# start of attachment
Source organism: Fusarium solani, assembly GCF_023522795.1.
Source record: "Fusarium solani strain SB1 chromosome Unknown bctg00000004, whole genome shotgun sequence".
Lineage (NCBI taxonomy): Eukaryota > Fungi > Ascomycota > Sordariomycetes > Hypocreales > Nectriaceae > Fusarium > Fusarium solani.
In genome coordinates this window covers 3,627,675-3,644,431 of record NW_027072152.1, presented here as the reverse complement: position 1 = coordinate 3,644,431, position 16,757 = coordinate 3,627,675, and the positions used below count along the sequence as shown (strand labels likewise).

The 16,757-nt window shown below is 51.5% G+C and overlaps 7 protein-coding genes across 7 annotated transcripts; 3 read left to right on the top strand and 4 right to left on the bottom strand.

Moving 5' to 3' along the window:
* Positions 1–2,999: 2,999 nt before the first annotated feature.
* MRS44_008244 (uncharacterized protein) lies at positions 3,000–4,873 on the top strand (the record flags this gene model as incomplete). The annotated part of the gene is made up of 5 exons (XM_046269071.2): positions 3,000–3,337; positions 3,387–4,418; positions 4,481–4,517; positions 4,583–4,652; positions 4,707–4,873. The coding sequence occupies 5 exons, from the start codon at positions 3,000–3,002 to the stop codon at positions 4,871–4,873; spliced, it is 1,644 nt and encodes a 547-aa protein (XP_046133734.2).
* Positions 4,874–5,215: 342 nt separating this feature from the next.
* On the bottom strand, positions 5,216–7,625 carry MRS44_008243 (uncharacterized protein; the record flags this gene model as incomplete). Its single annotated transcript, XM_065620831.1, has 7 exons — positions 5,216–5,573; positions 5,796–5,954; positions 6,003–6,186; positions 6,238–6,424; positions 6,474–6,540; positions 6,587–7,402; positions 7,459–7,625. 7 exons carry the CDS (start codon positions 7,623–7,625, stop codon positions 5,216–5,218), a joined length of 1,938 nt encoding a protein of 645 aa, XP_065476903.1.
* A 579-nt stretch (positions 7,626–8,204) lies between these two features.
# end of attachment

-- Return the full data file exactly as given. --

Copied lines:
Source organism: Fusarium solani, assembly GCF_023522795.1.
Source record: "Fusarium solani strain SB1 chromosome Unknown bctg00000004, whole genome shotgun sequence".
Lineage (NCBI taxonomy): Eukaryota > Fungi > Ascomycota > Sordariomycetes > Hypocreales > Nectriaceae > Fusarium > Fusarium solani.
In genome coordinates this window covers 3,627,675-3,644,431 of record NW_027072152.1, presented here as the reverse complement: position 1 = coordinate 3,644,431, position 16,757 = coordinate 3,627,675, and the positions used below count along the sequence as shown (strand labels likewise).

The 16,757-nt window shown below is 51.5% G+C and overlaps 7 protein-coding genes across 7 annotated transcripts; 3 read left to right on the top strand and 4 right to left on the bottom strand.

Moving 5' to 3' along the window:
* Positions 1–2,999: 2,999 nt before the first annotated feature.
* MRS44_008244 (uncharacterized protein) lies at positions 3,000–4,873 on the top strand (the record flags this gene model as incomplete). The annotated part of the gene is made up of 5 exons (XM_046269071.2): positions 3,000–3,337; positions 3,387–4,418; positions 4,481–4,517; positions 4,583–4,652; positions 4,707–4,873. The coding sequence occupies 5 exons, from the start codon at positions 3,000–3,002 to the stop codon at positions 4,871–4,873; spliced, it is 1,644 nt and encodes a 547-aa protein (XP_046133734.2).
* Positions 4,874–5,215: 342 nt separating this feature from the next.
* On the bottom strand, positions 5,216–7,625 carry MRS44_008243 (uncharacterized protein; the record flags this gene model as incomplete). Its single annotated transcript, XM_065620831.1, has 7 exons — positions 5,216–5,573; positions 5,796–5,954; positions 6,003–6,186; positions 6,238–6,424; positions 6,474–6,540; positions 6,587–7,402; positions 7,459–7,625. 7 exons carry the CDS (start codon positions 7,623–7,625, stop codon positions 5,216–5,218), a joined length of 1,938 nt encoding a protein of 645 aa, XP_065476903.1.
* A 579-nt stretch (positions 7,626–8,204) lies between these two features.